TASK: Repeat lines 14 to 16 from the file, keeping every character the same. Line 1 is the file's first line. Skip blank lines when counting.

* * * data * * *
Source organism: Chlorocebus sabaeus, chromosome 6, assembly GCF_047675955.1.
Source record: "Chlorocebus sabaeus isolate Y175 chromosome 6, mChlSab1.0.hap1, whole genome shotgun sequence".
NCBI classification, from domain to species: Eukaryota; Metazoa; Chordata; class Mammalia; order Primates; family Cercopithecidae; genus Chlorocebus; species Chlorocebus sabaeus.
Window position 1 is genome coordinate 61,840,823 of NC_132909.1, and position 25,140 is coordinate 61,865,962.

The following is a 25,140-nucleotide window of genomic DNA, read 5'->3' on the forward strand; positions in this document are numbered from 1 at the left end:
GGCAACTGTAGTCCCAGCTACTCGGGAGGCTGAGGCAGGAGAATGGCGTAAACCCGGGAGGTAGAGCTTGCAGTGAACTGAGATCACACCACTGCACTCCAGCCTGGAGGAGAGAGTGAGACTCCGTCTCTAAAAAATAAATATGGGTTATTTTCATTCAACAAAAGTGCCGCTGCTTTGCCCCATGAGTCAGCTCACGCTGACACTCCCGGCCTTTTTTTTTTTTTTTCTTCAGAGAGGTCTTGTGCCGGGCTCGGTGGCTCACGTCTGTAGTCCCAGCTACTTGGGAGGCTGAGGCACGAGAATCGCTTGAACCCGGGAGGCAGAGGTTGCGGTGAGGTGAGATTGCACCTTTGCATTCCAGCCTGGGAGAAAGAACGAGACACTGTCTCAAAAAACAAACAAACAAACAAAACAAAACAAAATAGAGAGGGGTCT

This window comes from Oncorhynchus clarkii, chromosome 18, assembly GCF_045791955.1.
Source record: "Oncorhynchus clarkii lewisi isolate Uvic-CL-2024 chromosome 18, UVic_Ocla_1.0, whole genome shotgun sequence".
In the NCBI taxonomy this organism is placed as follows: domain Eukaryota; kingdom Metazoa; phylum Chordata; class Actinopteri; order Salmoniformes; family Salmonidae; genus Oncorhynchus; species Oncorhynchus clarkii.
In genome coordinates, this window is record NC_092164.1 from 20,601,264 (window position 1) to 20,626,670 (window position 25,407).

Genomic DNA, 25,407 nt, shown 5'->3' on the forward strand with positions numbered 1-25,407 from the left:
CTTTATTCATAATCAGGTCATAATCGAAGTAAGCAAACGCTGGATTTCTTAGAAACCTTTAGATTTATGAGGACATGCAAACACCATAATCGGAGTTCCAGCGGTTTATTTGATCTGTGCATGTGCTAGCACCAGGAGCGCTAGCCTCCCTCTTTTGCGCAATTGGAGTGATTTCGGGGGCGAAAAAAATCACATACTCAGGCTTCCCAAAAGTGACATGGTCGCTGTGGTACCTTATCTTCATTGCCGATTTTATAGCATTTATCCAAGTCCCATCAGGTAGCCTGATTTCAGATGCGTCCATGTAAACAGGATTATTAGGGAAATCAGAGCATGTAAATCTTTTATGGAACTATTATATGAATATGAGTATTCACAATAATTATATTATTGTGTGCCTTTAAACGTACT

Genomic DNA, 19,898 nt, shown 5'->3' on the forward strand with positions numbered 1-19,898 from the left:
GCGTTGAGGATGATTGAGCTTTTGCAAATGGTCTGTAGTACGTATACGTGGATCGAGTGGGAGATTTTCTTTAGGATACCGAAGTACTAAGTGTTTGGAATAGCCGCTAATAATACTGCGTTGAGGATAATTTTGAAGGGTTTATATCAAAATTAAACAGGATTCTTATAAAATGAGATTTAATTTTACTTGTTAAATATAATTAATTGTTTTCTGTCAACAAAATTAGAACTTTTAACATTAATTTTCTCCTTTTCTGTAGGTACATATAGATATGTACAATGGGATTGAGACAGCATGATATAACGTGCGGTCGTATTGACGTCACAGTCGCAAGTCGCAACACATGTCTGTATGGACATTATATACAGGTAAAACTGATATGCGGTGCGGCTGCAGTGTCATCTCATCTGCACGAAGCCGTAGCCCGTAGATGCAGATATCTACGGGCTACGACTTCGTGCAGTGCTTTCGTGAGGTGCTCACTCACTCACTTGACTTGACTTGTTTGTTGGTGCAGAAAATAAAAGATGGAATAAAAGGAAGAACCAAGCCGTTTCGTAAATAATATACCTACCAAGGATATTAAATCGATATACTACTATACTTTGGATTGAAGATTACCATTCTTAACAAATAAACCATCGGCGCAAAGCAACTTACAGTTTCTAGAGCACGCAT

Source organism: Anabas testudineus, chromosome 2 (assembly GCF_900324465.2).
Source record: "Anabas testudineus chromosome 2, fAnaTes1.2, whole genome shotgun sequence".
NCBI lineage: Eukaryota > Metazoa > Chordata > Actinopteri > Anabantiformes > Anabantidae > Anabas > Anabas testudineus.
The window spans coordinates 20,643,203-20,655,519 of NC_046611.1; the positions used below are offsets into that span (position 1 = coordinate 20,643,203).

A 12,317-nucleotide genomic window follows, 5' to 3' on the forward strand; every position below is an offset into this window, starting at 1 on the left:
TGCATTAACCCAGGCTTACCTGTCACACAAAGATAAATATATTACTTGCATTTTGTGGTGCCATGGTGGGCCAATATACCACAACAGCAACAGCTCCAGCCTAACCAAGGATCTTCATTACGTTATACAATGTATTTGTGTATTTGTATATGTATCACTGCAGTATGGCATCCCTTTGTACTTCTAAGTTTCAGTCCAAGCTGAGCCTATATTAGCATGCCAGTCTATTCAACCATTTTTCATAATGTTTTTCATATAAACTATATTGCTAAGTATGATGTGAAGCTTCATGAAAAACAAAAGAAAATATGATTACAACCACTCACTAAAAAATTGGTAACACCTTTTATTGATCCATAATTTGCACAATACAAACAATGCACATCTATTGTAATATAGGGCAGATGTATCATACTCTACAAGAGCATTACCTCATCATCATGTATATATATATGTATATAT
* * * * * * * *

GCGTTGAGGATGATTGAGCTTTTGCAAATGGTCTGTAGTACGTATACGTGGATCGAGTGGGAGATTTTCTTTAGGATACCGAAGTACTAAGTGTTTGGAATAGCCGCTAATAATACTGCGTTGAGGATAATTTTGAAGGGTTTATATCAAAATTAAACAGGATTCTTATAAAATGAGATTTAATTTTACTTGTTAAATATAATTAATTGTTTTCTGTCAACAAAATTAGAACTTTTAACATTAATTTTCTCCTTTTCTGTAGGTACATATAGATATGTACAATGGGATTGAGACAGCATGATATAACGTGCGGTCGTATTGACGTCACAGTCGCAAGTCGCAACACATGTCTGTATGGACATTATATACAGGTAAAACTGATATGCGGTGCGGCTGCAGTGTCATCTCATCTGCACGAAGCCGTAGCCCGTAGATGCAGATATCTACGGGCTACGACTTCGTGCAGTGCTTTCGTGAGGTGCTCACTCACTCACTTGACTTGACTTGTTTGTTGGTGCAGAAAATAAAAGATGGAATAAAAGGAAGAACCAAGCCGTTTCGTAAATAATATACCTACCAAGGATATTAAATCGATATACTACTATACTTTGGATTGAAGATTACCATTCTTAACAAATAAACCATCGGCGCAAAGCAACTTACAGTTTCTAGAGCACGCAT

Source organism: Anabas testudineus, chromosome 2 (assembly GCF_900324465.2).
Source record: "Anabas testudineus chromosome 2, fAnaTes1.2, whole genome shotgun sequence".